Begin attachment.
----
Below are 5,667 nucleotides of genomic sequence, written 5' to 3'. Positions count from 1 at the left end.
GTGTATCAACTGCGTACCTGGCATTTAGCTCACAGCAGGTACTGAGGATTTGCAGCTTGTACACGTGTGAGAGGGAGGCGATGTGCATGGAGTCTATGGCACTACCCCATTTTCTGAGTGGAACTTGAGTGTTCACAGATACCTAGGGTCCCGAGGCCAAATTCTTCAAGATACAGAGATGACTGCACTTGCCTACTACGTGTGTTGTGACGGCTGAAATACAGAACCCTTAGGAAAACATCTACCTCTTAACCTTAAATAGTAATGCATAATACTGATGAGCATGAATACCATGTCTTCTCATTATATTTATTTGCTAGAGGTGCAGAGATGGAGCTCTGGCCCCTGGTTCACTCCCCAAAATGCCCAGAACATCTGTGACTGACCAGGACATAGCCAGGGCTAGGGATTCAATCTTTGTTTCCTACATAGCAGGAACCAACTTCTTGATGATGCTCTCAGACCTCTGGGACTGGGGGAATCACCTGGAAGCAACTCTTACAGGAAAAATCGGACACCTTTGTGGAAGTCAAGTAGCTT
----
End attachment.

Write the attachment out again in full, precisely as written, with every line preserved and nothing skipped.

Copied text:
Below are 5,667 nucleotides of genomic sequence, written 5' to 3'. Positions count from 1 at the left end.
GTGTATCAACTGCGTACCTGGCATTTAGCTCACAGCAGGTACTGAGGATTTGCAGCTTGTACACGTGTGAGAGGGAGGCGATGTGCATGGAGTCTATGGCACTACCCCATTTTCTGAGTGGAACTTGAGTGTTCACAGATACCTAGGGTCCCGAGGCCAAATTCTTCAAGATACAGAGATGACTGCACTTGCCTACTACGTGTGTTGTGACGGCTGAAATACAGAACCCTTAGGAAAACATCTACCTCTTAACCTTAAATAGTAATGCATAATACTGATGAGCATGAATACCATGTCTTCTCATTATATTTATTTGCTAGAGGTGCAGAGATGGAGCTCTGGCCCCTGGTTCACTCCCCAAAATGCCCAGAACATCTGTGACTGACCAGGACATAGCCAGGGCTAGGGATTCAATCTTTGTTTCCTACATAGCAGGAACCAACTTCTTGATGATGCTCTCAGACCTCTGGGACTGGGGGAATCACCTGGAAGCAACTCTTACAGGAAAAATCGGACACCTTTGTGGAAGTCAAGTAGCTT